The Catholic Church traditionally celebrates the feast of Mary Stella Maris or Mary, Star of the Sea, on September 27. Seafarers have invoked her for centuries, but did you know this title originally arose due to a transcription error? Here are 5 facts about the Stella Maris you may not have known.
1. This title for Mary arose in the 5th Century
St. Jerome was doing a bit of translating (as he was oft to do) and translated Mary’s Hebrew name Miryam, which means drop of the sea, in the Latin Stilla Maris. Either due to a peasant dialect or a transcription error, Stilla became Stella and Mary went from a drop in the ocean to the star of the sea. This speaks highly to God’s power in exalting the humble!
2. Mary Stella Maris isn’t just for seafarers
Mary has often been invoked as Stella Maris by those who make their livelihoods on the seas. She has been called the “calmer of storms” and other similar things. But what about those of us who don’t make our livelihoods on the water?
We can ask Mary to calm the storms in our own lives. St. Bernard of Clairvoux wrote of her: “If the winds of temptation arise; If you are driven upon the rocks of tribulation look to the star, call on Mary; If you are tossed upon the waves of pride, of ambition, of envy, of rivalry, look to the star, call on Mary. Should anger, or avarice, or fleshly desire violently assail the frail vessel of your soul, look at the star, call upon Mary.”
3. Stella Maris refers to Mary leading us to Christ
St. Paschasius Radbertus in the 9th century allegorically explained the name, writing that Mary is the “Star of the Sea” to be followed on the way to Christ, “lest we capsize amid the storm-tossed waves of the sea.”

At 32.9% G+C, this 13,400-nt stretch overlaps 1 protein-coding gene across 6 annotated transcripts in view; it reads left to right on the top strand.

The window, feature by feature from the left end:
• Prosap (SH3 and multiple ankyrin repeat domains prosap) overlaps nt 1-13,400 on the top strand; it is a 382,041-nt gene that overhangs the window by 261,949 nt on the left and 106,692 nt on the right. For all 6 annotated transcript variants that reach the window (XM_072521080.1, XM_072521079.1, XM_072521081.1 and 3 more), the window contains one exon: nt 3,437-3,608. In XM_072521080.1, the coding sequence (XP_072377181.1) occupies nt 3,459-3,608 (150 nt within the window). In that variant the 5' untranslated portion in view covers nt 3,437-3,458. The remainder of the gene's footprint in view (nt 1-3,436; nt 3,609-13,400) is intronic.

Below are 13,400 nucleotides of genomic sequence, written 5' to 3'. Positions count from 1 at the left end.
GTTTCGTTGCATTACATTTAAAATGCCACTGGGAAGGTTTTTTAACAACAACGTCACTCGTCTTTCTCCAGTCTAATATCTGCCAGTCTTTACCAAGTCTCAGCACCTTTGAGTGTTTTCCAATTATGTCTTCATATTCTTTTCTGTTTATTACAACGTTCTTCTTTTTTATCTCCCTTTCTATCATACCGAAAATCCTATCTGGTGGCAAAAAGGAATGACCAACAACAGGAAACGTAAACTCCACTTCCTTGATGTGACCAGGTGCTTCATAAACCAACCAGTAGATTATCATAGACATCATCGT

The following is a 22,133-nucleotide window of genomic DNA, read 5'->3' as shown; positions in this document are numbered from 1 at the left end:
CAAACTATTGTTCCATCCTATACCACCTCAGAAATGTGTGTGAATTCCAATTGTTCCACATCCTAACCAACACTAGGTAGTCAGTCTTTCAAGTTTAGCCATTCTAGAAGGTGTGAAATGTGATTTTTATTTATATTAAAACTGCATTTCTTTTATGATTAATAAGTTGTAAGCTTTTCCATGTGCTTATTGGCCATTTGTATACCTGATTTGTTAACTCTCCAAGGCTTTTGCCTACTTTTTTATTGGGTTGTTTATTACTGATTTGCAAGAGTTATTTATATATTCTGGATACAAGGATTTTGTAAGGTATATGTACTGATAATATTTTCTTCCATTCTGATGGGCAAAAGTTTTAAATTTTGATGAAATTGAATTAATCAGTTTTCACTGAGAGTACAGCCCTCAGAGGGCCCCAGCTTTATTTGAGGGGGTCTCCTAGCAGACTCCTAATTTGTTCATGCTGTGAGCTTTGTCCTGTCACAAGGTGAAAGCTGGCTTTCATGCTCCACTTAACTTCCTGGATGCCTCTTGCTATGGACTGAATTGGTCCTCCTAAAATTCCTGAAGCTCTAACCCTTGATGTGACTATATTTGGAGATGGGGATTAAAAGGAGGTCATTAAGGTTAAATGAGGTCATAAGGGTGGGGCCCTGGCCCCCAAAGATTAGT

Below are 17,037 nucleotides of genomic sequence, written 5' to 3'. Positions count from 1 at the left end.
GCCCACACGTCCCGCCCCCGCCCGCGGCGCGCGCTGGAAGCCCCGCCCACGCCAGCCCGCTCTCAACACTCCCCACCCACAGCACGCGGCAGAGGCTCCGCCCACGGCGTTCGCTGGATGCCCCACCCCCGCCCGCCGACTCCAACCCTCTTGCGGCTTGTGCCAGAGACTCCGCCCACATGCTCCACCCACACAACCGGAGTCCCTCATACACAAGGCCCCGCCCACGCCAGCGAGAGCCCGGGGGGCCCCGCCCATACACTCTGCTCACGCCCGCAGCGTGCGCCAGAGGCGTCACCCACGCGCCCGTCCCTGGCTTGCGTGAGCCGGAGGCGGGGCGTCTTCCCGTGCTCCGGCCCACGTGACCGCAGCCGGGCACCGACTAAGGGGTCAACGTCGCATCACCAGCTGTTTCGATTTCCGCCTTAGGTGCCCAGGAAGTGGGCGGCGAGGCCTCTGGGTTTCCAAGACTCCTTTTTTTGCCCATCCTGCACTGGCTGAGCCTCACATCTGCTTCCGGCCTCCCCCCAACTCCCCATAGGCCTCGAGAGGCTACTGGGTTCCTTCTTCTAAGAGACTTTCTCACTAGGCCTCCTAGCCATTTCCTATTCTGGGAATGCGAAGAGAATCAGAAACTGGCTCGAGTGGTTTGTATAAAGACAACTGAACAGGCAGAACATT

Likewise, Pope Pius XII in his encyclical, Doctor Mellifluus, also quoted St. Bernard of Clairvaux, saying: “Mary … is interpreted to mean ‘Star of the Sea.’ This admirably befits the Virgin Mother…as the ray does not diminish the brightness of the star, so neither did the Child born of her tarnish the beauty of Mary’s virginity.”
The name Stella Maris was also given to the star Polaris (North Star) because of its role as guidepost, just like Mary.
4. Occasionally, this title is also used to describe Christ
St. Robert Bellarmine preferred to call Christ the Morning Star, the brightest star of all. This allegory makes sense with who Christ and Mary are– Mary leads us to Christ and He is our everything.
5. There are many hymns and prayers to the Stella Maris
Here’s a prayer to Our Lady, Star of the Sea attributed to St. Venantius Fortunatus that St. Louis de Montfort uses in his consecration to Jesus through Mary:
Hail, bright star of ocean
God’s own Mother blest
Ever sinless Virgin
Gate of heavenly rest
Taking that sweet Ave
Which from Gabriel came
Peace confirm within us
Changing Eva’s name
Break the captives’ fetters
Light on blindness pour
All our ills expelling
Every bliss implore
Show thyself a Mother
May the Word Divine
Born for us thy Infant
Hear our prayers through thine
Virgin all excelling
Mildest of the mild
Freed from guilt, preserve us
Pure and undefiled
Keep our life all spotless
Make our way secure
Till we find in Jesus
Through the highest heaven
To the Almighty Three
Father, Son, and Spirit
One same glory be. Amen.